Kachin State is the northernmost state of Myanmar. It is bordered by China to the north ( Tibet ) and east (Yunnan), Shan State to the south; and Sagaing Region and India to the west. It lies between north latitude 23° 27′ and 28° 25′ longitude 96° 0′ and 98° 44′. The area of Kachin State is 89,041 km2 (34,379 sq mi). The capital of the state is Myitkyina. Other significant towns include Bhamo, Mohnyin, Hopin, and Putao.
The magnificent Indawgyi Lake in Mohnyin Township, Kachin State, is the third largest freshwater lake in Southeast Asia and the biggest natural lake in Myanmar. It is highly predominated with significant natural, biological and geological heritage. Indawgyi Lake is unique and rich in biodiversity, beautiful landscape and sceneries, traditional culture and historic religious sites and various mineral resources. It lies between 25°5′N and 25°20′North latitude and 96°18′ and 96°25′East longitude and is a fine stretch of water measuring about 16 miles by 7 miles at its widest part. The Indawgyi Lake Wildlife Sanctuary enjoys about 546 feet above the sea level.
Traditional Kachin society was based on shifting hill agriculture. According to “The Political Systems of Highland Burma: A Study of Kachin Social Structure”, written by E. R. Leach, Kachin was not a linguistic category. Political authority was based on chieftains who depended on support from immediate kinsmen. Considerable attention has been given by anthropologists of the Kachin custom of maternal cousin marriage, wherein it is permissible for a man to marry his mother’s brother’s daughter, but not with the father’s sister’s daughter. In pre-colonial times, the Kachin were animist.
The vast mountainous hinterlands are predominantly Kachin, whereas the more densely populated railway corridor and southern valleys are mostly Shan and Barmar. Before the British rule, roughly 75% of all Kachin jadeite ended up in China, where it was prized much more highly than the local Chinese nephrite. Kachin troops formerly formed a significant part of the Burmese army. With the unilateral abrogation of the Union of Burma constitution by the General Ne Win regime in 1962, Kachin forces withdrew and formed the Kachin Independence Army (KIA) under the Kachin Independence Organization (KIO).
Kachin State is served by the three airports Bhamo Airport, Myitkyina Airport, and Putao Airport. There is a railroad between Myitkyina and Mandalay via Sagaing. The train will take 21–30 hours from Mandalay to Myitkyina. Indawgyi Lake can be reached by train from Myitkyina via Hopin and it will take about 5 hours for 107 miles. Again, from Hopin to Lonton Village at Indawgyi Lake by private taxi or by motorbike and it will take 2 hours for 27 miles. The daily train and bus services are available from Yangon or Mandalay to Indawgyi Lake via Hopin the nearest town. Lonton has been upgraded as a new township of Mohnyin District recently.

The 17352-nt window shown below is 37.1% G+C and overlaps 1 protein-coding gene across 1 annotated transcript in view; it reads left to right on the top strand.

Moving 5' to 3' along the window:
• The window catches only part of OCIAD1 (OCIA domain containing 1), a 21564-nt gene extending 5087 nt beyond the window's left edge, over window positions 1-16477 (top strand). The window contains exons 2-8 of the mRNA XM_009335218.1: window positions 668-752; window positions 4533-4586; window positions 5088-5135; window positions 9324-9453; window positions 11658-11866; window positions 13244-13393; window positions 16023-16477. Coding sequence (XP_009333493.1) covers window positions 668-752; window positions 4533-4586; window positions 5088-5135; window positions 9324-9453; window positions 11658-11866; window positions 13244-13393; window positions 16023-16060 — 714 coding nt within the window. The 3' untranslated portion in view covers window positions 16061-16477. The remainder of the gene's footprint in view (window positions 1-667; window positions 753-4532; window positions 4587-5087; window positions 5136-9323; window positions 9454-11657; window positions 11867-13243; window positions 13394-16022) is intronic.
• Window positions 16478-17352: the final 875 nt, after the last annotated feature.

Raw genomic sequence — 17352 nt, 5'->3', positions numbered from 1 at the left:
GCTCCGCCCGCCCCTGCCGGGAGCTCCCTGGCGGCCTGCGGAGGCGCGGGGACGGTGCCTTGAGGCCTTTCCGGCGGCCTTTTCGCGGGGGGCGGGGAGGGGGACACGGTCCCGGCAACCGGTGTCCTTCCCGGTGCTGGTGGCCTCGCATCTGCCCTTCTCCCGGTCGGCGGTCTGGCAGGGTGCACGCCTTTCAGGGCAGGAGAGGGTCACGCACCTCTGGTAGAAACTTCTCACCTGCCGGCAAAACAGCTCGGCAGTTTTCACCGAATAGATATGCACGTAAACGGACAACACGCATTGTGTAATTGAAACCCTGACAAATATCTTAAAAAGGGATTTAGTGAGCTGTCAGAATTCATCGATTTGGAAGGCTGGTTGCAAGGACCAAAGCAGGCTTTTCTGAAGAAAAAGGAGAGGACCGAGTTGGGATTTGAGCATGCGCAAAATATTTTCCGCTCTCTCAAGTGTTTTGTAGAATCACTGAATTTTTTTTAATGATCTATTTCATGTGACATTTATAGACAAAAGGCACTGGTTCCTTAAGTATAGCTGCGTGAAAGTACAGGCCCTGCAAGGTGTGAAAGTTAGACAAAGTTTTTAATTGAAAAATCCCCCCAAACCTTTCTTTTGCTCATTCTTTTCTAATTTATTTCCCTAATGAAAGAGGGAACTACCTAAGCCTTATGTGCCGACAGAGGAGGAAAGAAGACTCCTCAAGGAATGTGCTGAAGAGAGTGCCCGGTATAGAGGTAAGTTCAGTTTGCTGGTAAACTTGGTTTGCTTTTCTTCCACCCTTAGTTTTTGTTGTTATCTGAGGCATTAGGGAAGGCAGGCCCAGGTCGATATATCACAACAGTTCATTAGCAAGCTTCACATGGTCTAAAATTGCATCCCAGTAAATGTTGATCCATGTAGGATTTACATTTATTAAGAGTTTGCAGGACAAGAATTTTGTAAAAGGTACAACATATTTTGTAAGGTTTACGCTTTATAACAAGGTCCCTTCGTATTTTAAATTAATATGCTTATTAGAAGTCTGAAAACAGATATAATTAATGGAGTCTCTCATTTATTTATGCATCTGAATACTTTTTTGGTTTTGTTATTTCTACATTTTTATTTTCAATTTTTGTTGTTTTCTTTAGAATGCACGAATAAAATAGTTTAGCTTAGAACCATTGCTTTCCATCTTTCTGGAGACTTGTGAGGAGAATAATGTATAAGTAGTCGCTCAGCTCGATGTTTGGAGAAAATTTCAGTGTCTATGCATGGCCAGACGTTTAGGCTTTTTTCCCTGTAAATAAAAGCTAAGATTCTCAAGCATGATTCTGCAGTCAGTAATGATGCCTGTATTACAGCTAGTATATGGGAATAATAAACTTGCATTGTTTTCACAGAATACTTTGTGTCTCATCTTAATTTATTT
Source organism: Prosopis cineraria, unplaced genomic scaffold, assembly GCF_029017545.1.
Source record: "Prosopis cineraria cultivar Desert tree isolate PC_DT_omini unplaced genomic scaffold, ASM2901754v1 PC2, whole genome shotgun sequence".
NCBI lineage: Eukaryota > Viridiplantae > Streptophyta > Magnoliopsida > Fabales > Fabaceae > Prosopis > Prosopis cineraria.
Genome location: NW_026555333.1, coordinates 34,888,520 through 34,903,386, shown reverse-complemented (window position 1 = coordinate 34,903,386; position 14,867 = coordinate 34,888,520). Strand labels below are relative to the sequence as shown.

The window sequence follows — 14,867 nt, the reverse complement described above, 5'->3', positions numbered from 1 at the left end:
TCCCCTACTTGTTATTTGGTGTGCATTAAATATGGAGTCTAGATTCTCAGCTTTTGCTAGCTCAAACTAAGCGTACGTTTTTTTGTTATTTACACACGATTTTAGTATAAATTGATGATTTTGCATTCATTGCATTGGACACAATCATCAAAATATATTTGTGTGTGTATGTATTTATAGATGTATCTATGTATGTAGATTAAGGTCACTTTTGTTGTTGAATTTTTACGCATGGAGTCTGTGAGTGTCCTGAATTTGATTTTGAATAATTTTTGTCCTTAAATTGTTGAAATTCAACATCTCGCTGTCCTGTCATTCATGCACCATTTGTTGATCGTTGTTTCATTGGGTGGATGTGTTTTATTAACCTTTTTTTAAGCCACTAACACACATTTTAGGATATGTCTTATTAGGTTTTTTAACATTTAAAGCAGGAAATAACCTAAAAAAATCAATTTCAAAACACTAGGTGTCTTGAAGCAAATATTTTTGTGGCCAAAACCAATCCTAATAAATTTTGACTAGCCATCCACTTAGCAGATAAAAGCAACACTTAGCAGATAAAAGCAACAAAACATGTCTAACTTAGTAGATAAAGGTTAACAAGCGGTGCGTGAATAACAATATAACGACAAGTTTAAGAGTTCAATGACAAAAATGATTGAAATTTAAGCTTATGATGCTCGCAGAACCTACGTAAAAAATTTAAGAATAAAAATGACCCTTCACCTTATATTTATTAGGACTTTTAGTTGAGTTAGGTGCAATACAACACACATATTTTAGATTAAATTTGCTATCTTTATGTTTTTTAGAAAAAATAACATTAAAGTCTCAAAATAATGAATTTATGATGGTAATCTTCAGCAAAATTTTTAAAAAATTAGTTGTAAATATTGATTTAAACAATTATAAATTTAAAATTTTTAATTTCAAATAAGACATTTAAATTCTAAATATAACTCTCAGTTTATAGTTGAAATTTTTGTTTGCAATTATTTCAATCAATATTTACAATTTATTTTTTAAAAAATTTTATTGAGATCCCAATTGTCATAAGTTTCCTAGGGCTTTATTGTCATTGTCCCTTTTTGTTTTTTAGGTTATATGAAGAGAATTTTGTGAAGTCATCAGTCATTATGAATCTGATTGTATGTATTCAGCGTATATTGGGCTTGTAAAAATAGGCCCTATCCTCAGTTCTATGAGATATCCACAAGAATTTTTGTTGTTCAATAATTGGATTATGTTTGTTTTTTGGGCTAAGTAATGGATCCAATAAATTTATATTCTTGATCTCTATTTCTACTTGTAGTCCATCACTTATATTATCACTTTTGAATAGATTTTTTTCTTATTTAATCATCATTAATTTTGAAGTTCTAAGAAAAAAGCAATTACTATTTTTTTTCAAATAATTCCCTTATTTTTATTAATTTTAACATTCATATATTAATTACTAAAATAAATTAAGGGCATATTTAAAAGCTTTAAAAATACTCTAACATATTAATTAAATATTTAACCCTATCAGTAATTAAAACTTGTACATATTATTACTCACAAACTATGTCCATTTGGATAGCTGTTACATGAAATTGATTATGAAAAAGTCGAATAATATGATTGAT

The majority of the state’s inhabitants are ethnic Kachin. The Kachin group has six tribes or subdivisions: Jinghpaw, Lisu, Rawang, Lachid, Zaiwa, and Lhaovo. The word “Jinghpo Wunpong,” which means “Strong and United Human Beings”, also represents the six Kachin tribes. The region is also home to a number of Shan and a small number of Tibetans. There are 11 village tracts and 33 villages around Indawgyi Lake. The major ethnic groups living in the area are Shan and Kachin, who are mainly are farmers.
Population, religion and languish
According to the 2014 Myanmar Census, the population of Kachin State is about 1,689, 441. Christianity is one of the main religion for Kachin people in Kachin State. Buddhism is the major religion among Burmese and Shan in Kachin State. The Jingpho language was the traditional language of the area and the Barmar people were a minority in Kachin State before the independence of Burma from the British, but after 1948, groups of Burmese came to Kachin State to settle down so that office could be run with the Burmese language. Some Kachin tribes speak and write their own language: the Zaiwa, the Rawang, and the Lisu, who speaks both the Lisu language and the Lipo language.
The economy of Kachin State is predominantly agricultural. The main products include rice, teak, sugar cane, opium. Mineral products include gold and jade. Hpakan is a well-known place for its jade mines. Over 600 tons of jade stones were exploited from Lone-Khin area in Hpakan Township in Kachin State. Most of the jade stones extracted in Myanmar, 25,795 tons in 2009–10 and 32,921 tons in 2008–09, are from Kachin State. The largest jade stone in the world, 3000 tons, 21 meters long, 4.8 meters wide and 10.5 meters high was found in Hpakan in 2000. There occurred frequently mine accidents and pollution in the jade mine area.